As a rule, Soviet secret agents who were arrested and imprisoned included “illegals” (special service officers operating under forged documents who did not reveal their connection with the USSR) or agents who were citizens of foreign countries. Nevertheless, there are at least four known cases of arrests of Soviet special service agents operating under “legal” cover.

On April 5, 1941, Gaik Ovakimyan, a consulting engineer for the Soviet foreign trading company Amtorg who was actually head of NKVD USSR foreign intelligence residents, was arrested in New York. He was arrested during a meeting with an agent and released on $50 000 bail. However, his trial never took place. After Germany invaded the USSR in summer 1941, US President Franklin Delano Roosevelt ordered the Soviet resident’s release. On July 23, 1941, Ovakimyan was deported to the USSR, where he became deputy director of NKVD foreign intelligence responsible for operations in North America.

Events unfolding in Turkey in 1942 bear a striking resemblance to the murder of Zelimkhan Yandarbiev. On February 24, 1942, in Ankara there was an attempted assassination of the German ambassador, Franz von Papen. Omer Tokata, a Bulgarian Turk, had planned to throw a bomb at the ambassador, who was strolling with his wife along Ataturk Boulevard. However, the bomb went off prematurely right in the would-be assassin’s hands, killing him. The Turks claimed that the organizers of the crime were two Soviet citizens: Georgy Mordvinov, head of the trade mission and chief of the NKVD residents, and Leonid Kornilov, an official of the Consulate General. Soviet diplomats refused to hand over the accused. The Turkish authorities countered by surrounding the building of the USSR Consulate General with an infantry battalion and threatening to storm it. The secret service agents were forced to give themselves up. On April 1, 1942, Mordvinov and Kornilov were each sentenced to 20 years in prison. The term was later reduced to 16.5 years. However, in August 1944, when Turkey broke off diplomatic relations with Germany, the agents were released by a special decision of the Medjlis and returned to their homeland. The RF Foreign Intelligence Service has still not officially acknowledged the Soviet Union’s involvement in the attempted assassination of von Papen. However, Pavel Sudoplatov, who headed the NKVD’s 4th (subversion) Directorate during the war years, wrote in his memoirs that the person behind the operation was Naum Eitingon, deputy head of the NKVD special group and one of the Soviet Union’s best saboteurs, who was visiting Turkey at the time.

On March 12, 1976, GRU officer Aleksandr Machekhin, officially an employee of the Novosti New Agency’s correspondent office, was arrested in Tokyo. He was arrested while receiving a microfilm from an agent who was a US Navy officer. The Japanese did not inform the Soviet Embassy of the arrest, but in response to an official inquiry, declared they had no information on Mr. Machekhin’s fate. The Japanese authorities did not officially confirm the arrest until May 14 and refused to hand over the agent, who did not have diplomatic status. The Soviet ambassador was informed that the prisoner’s fate was “a matter for the police.” The Ministry of Foreign Affairs of the USSR called the arrest “provocation of the first order” and threatened Japan with “serious complications.” Mr. Machekhin refused to testify and went on a five-day hunger strike in prison. On May 22, the Japanese Prosecutor General made the decision to release him from prison.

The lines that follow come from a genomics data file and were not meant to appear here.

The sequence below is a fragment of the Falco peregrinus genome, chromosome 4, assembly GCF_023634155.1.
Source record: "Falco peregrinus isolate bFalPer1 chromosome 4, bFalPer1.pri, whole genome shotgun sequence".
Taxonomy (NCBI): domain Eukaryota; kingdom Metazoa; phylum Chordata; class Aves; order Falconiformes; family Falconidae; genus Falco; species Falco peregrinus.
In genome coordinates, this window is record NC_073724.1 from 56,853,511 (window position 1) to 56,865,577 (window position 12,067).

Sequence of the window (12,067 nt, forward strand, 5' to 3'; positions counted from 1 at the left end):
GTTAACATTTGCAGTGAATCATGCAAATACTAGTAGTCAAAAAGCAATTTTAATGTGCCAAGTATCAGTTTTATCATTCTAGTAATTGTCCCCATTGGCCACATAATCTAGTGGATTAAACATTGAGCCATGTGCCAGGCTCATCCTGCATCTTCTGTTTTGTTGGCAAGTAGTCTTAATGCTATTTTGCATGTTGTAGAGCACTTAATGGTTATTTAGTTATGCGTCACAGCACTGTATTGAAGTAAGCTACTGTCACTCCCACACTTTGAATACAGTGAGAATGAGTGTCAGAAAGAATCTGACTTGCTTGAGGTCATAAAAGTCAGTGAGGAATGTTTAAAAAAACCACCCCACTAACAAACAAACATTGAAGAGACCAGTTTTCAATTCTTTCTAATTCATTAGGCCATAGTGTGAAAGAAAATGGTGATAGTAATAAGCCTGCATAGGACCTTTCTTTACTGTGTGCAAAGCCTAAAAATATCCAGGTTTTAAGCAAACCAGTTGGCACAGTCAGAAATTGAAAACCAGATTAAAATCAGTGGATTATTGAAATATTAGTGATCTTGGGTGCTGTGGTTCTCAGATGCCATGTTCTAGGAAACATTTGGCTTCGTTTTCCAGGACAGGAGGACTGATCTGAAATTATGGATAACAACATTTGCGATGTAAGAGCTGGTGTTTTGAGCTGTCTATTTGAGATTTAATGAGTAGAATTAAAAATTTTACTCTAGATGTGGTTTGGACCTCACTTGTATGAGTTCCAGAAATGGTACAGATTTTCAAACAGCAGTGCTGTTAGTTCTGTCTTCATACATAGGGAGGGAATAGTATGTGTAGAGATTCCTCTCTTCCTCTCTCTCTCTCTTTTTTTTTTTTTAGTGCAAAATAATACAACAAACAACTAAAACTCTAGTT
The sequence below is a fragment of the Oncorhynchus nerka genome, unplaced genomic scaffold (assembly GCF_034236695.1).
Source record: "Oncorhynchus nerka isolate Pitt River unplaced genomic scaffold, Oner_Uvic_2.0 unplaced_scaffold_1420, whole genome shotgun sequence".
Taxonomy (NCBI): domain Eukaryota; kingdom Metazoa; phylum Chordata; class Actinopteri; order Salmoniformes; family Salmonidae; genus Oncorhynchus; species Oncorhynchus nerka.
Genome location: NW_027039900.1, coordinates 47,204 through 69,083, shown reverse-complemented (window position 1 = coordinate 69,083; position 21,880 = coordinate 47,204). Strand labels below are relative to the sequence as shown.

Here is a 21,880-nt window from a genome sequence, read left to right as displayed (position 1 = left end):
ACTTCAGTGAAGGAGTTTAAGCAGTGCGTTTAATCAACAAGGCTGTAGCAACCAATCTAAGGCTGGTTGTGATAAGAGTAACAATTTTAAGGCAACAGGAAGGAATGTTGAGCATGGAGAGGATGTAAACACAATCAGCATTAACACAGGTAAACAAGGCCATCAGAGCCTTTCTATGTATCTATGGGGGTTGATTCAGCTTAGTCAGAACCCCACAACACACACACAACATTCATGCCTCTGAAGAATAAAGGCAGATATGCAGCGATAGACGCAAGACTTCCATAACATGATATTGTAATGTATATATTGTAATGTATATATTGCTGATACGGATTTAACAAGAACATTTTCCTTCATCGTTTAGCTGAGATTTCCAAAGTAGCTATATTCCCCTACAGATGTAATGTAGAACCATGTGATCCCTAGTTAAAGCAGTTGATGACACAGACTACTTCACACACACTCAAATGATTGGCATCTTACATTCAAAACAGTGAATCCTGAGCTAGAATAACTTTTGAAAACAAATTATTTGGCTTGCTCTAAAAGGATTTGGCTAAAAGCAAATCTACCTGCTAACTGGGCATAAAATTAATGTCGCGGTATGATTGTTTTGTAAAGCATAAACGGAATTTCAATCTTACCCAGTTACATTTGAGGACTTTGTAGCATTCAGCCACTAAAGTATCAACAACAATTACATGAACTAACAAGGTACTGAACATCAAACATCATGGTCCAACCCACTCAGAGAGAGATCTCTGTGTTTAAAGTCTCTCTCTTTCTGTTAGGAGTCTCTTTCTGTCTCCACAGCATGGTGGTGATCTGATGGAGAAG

On May 20, 1978, Rudolf Chernyaev, Valdik Enger, and Vladimir Zinyakin, three KGB foreign intelligence officers operating under UN cover, were arrested together in New Jersey while collecting an agent’s report from a cache. More than 100 FBI agents took part in the arrest. The cache contained secret US Navy documents placed there by KGB agent Artur Lindberg. As attaché of the Soviet mission to the UN, Vladimir Zinyakin had diplomatic status and was released the same day. Rudolf Chernyaev and Valdik Enger were employees of the UN secretariat and did not have such immunity. They spent a month in jail before being released on bail and recognizance not to leave. On October 23, 1978, the City of Newark Circuit Court sentenced Chernyaev and Enger to 50 years in prison each. They filed an appeal and continued to live in the residential complex of the Soviet mission to the UN. On April 27, 1979, after lengthy negotiations between the USSR and the US, the two Soviet agents were exchanged for five dissidents serving sentences in Soviet prisons: Aleksandr Ginzburg, Eduard Kuznetsov, Mark Dymshchits, Valentin Moroz, and Georgy Vins. Valdik Enger received the title “Honored State Security Officer” for the operation in New Jersey. Emigrant Evgeny Lyubin wrote the book He Entered the Service… based on the history of their arrest.

Vlad Trifonov

All the Article in Russian as of Mar. 25, 2004